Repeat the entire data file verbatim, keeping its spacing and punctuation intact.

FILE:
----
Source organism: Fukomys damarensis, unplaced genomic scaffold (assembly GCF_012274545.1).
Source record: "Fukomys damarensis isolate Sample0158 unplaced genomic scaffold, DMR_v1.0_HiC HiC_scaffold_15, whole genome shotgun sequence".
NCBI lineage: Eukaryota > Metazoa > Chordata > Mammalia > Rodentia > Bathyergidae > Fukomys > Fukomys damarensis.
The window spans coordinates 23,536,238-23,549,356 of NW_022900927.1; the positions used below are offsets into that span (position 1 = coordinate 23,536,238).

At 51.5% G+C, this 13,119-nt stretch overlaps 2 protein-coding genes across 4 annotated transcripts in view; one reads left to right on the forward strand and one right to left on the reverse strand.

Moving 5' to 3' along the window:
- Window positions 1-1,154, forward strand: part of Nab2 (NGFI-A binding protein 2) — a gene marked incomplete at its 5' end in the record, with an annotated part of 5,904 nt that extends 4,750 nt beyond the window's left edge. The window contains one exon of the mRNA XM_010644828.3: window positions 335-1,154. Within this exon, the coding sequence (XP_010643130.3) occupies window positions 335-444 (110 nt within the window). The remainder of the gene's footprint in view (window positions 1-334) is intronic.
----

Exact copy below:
Source organism: Fukomys damarensis, unplaced genomic scaffold (assembly GCF_012274545.1).
Source record: "Fukomys damarensis isolate Sample0158 unplaced genomic scaffold, DMR_v1.0_HiC HiC_scaffold_15, whole genome shotgun sequence".
NCBI lineage: Eukaryota > Metazoa > Chordata > Mammalia > Rodentia > Bathyergidae > Fukomys > Fukomys damarensis.
The window spans coordinates 23,536,238-23,549,356 of NW_022900927.1; the positions used below are offsets into that span (position 1 = coordinate 23,536,238).

At 51.5% G+C, this 13,119-nt stretch overlaps 2 protein-coding genes across 4 annotated transcripts in view; one reads left to right on the forward strand and one right to left on the reverse strand.

Moving 5' to 3' along the window:
- Window positions 1-1,154, forward strand: part of Nab2 (NGFI-A binding protein 2) — a gene marked incomplete at its 5' end in the record, with an annotated part of 5,904 nt that extends 4,750 nt beyond the window's left edge. The window contains one exon of the mRNA XM_010644828.3: window positions 335-1,154. Within this exon, the coding sequence (XP_010643130.3) occupies window positions 335-444 (110 nt within the window). The remainder of the gene's footprint in view (window positions 1-334) is intronic.